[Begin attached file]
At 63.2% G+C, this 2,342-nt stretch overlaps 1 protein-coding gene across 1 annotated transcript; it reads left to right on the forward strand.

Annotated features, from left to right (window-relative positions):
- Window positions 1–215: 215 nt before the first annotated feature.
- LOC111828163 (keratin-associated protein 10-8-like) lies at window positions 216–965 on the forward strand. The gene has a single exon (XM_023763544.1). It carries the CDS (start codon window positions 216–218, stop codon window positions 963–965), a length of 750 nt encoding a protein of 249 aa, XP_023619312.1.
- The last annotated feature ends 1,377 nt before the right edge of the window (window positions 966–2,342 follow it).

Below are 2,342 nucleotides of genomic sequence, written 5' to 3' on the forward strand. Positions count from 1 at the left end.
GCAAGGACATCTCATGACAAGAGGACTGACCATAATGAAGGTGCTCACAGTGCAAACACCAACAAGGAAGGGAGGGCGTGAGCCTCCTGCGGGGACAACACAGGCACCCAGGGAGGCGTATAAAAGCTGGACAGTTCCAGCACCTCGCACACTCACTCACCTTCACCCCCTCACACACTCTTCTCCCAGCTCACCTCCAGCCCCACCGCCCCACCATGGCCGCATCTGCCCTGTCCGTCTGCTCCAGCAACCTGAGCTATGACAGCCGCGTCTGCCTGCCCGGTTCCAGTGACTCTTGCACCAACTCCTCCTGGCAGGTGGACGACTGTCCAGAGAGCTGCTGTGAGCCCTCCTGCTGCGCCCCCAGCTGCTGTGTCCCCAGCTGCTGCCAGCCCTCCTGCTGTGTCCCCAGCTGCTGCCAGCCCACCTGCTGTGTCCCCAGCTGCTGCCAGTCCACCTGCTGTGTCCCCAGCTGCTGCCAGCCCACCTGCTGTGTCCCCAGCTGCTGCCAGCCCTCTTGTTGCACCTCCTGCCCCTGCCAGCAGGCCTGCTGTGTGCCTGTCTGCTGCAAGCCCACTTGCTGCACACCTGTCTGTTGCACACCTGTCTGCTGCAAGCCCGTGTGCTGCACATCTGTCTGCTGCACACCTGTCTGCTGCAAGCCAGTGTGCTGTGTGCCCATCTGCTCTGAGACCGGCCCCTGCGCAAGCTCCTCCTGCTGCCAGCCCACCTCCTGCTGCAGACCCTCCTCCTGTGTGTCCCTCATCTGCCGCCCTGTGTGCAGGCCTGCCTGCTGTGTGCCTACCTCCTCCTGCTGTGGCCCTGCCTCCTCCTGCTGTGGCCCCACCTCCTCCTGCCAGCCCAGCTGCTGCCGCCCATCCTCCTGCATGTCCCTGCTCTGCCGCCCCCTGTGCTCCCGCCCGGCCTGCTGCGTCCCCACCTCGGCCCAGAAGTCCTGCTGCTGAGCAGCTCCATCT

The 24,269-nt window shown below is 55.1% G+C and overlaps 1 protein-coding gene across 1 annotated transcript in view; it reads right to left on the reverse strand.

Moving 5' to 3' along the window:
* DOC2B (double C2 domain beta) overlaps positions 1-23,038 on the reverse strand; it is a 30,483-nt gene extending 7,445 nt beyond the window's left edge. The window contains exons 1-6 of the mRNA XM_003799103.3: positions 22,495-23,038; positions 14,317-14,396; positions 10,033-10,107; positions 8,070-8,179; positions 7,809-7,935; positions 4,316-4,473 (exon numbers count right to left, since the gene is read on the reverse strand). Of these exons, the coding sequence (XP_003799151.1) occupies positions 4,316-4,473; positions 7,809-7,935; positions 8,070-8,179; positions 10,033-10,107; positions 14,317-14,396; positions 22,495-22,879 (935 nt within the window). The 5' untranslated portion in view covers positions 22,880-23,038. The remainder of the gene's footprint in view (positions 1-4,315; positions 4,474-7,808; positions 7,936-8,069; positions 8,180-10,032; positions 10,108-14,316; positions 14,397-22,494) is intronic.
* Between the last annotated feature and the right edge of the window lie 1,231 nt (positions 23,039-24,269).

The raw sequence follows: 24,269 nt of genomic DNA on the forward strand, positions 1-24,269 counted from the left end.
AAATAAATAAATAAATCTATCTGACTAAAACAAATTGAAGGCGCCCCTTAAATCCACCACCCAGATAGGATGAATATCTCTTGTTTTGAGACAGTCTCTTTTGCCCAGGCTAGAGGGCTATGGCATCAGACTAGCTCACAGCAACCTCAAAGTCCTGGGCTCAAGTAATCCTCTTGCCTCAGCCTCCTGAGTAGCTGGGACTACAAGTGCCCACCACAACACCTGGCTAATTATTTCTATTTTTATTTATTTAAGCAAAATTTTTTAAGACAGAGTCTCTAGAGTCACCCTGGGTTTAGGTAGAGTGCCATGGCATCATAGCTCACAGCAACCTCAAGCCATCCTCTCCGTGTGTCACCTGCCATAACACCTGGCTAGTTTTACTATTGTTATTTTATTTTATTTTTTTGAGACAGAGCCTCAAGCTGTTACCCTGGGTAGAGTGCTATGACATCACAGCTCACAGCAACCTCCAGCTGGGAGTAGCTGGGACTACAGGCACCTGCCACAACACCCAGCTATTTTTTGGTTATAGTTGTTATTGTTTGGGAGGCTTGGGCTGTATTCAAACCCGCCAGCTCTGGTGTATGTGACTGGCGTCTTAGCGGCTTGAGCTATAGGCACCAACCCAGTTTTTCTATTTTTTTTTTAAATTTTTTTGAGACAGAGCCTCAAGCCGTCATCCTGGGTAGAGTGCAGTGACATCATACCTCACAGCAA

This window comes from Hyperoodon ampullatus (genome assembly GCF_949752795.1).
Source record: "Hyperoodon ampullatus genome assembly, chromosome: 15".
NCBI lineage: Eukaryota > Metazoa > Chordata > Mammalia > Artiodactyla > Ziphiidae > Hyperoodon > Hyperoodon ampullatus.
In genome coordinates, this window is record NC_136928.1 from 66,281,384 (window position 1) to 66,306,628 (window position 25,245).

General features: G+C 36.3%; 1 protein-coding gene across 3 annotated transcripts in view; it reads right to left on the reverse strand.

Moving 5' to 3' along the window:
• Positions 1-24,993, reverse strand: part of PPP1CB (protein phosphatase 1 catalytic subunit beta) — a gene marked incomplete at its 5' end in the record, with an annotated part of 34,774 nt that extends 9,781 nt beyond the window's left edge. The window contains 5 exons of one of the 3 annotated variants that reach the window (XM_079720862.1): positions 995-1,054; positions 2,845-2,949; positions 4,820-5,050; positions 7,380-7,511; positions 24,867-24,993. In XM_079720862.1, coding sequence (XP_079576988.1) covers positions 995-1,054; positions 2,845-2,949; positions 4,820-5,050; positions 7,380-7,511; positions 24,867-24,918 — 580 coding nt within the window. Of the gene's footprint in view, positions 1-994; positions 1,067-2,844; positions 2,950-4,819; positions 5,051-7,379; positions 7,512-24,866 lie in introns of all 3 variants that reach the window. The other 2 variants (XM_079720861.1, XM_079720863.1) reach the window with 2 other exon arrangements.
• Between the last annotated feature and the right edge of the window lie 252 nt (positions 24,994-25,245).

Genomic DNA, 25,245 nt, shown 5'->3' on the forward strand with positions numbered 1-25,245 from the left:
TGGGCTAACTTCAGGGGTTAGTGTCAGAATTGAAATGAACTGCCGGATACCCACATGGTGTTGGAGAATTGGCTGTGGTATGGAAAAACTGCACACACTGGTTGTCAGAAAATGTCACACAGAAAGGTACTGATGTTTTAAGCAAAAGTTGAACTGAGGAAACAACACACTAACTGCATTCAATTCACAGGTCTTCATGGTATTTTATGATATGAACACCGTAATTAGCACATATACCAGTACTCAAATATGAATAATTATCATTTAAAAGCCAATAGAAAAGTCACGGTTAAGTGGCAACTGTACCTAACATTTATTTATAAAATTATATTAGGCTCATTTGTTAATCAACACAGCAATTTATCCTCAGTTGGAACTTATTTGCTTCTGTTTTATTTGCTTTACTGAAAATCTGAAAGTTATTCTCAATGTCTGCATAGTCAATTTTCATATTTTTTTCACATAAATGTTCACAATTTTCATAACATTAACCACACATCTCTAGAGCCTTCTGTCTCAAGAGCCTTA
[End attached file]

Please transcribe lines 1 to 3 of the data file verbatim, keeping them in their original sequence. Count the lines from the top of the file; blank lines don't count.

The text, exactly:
At 63.2% G+C, this 2,342-nt stretch overlaps 1 protein-coding gene across 1 annotated transcript; it reads left to right on the forward strand.

Annotated features, from left to right (window-relative positions):
- Window positions 1–215: 215 nt before the first annotated feature.